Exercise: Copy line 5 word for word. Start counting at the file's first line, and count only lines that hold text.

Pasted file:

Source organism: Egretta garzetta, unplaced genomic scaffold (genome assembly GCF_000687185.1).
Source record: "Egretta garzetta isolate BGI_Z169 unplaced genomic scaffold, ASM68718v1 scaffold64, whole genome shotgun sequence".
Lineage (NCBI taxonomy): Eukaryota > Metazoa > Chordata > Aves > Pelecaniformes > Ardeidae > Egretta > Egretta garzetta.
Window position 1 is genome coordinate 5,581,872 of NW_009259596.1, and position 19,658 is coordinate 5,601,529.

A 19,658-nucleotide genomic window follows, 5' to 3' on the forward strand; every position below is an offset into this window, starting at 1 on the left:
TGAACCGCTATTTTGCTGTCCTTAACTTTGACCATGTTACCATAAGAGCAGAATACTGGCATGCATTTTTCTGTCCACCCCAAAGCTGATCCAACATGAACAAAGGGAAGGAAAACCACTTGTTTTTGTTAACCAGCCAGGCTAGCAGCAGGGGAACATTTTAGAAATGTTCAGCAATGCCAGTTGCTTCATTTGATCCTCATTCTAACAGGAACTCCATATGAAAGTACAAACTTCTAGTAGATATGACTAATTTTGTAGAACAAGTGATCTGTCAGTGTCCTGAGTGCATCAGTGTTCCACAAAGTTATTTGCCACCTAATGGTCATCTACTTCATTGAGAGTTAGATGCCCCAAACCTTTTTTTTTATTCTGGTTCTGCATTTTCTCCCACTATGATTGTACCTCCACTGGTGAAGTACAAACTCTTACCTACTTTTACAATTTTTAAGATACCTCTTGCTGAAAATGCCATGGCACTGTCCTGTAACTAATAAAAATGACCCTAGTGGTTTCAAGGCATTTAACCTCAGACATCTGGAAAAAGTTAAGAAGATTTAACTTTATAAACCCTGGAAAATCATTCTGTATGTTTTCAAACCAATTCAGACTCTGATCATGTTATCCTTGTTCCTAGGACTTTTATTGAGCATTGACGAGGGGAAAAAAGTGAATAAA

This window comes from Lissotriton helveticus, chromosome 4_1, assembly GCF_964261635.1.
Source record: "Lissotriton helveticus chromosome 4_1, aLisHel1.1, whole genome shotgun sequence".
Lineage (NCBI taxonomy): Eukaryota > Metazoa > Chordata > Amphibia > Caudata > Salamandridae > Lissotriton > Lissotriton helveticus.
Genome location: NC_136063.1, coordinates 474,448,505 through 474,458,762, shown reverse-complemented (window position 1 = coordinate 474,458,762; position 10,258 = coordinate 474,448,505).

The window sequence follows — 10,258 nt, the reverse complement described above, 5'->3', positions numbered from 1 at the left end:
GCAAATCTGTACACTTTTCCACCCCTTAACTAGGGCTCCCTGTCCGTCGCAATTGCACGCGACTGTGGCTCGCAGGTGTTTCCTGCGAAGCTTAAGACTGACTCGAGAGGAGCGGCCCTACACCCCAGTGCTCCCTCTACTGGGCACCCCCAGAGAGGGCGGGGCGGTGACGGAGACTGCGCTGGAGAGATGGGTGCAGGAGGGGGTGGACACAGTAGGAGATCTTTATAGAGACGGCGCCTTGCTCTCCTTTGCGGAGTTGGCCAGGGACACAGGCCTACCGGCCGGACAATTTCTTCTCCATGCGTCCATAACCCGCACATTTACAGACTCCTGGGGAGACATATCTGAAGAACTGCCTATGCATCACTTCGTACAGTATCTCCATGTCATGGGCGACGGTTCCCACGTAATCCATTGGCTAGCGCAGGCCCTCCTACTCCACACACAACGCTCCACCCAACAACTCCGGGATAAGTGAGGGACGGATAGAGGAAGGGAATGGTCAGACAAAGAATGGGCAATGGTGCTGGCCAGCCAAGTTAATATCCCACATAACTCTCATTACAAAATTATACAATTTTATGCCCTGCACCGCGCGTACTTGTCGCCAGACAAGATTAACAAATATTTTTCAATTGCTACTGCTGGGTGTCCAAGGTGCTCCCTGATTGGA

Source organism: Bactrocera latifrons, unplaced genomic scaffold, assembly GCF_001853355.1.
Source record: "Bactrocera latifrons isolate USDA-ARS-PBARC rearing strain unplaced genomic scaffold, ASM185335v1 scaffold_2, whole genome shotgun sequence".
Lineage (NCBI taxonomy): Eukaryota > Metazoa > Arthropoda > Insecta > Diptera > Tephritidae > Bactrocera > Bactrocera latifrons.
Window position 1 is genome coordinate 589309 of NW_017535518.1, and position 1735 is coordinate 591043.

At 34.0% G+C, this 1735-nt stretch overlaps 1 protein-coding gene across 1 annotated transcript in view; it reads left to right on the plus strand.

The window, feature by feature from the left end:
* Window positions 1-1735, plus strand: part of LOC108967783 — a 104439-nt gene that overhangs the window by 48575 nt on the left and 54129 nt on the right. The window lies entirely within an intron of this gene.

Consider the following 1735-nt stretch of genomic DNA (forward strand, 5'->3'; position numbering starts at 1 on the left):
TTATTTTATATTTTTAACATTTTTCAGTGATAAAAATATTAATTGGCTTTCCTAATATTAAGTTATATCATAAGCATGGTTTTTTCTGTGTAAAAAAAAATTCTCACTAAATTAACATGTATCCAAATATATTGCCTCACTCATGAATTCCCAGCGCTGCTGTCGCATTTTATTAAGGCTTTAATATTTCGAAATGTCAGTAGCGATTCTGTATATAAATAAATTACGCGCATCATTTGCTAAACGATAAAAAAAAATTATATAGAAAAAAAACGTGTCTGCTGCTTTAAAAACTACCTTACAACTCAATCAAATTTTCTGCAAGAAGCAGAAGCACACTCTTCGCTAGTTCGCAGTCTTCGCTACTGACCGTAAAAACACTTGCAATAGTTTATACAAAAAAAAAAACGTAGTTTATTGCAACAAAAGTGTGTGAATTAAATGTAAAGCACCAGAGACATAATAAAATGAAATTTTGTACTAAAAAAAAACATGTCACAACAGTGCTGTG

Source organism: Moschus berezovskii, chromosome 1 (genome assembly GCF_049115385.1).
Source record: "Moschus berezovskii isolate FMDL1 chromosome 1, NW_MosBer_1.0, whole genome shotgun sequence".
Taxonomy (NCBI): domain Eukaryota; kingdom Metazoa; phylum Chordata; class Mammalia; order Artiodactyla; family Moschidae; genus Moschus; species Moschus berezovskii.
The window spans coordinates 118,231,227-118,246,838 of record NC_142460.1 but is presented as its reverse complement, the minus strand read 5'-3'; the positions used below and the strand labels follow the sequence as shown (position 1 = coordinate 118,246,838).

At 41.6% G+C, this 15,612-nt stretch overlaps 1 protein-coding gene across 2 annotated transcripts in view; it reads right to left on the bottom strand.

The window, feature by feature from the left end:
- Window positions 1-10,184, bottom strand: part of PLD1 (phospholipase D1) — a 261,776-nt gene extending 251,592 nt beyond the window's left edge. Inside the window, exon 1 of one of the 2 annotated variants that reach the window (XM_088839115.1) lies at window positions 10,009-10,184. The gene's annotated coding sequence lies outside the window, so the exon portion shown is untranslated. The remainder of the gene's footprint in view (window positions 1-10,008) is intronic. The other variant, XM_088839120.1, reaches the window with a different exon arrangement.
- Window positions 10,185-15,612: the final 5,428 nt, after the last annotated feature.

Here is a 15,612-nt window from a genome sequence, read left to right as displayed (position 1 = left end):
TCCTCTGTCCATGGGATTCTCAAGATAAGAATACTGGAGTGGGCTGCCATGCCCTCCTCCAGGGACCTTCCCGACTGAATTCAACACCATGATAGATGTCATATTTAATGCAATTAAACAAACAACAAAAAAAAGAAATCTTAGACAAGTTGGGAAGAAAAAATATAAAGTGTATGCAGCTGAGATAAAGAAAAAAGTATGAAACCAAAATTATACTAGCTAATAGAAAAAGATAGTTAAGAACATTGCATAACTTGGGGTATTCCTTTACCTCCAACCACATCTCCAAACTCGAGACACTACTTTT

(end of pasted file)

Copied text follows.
A 19,658-nucleotide genomic window follows, 5' to 3' on the forward strand; every position below is an offset into this window, starting at 1 on the left: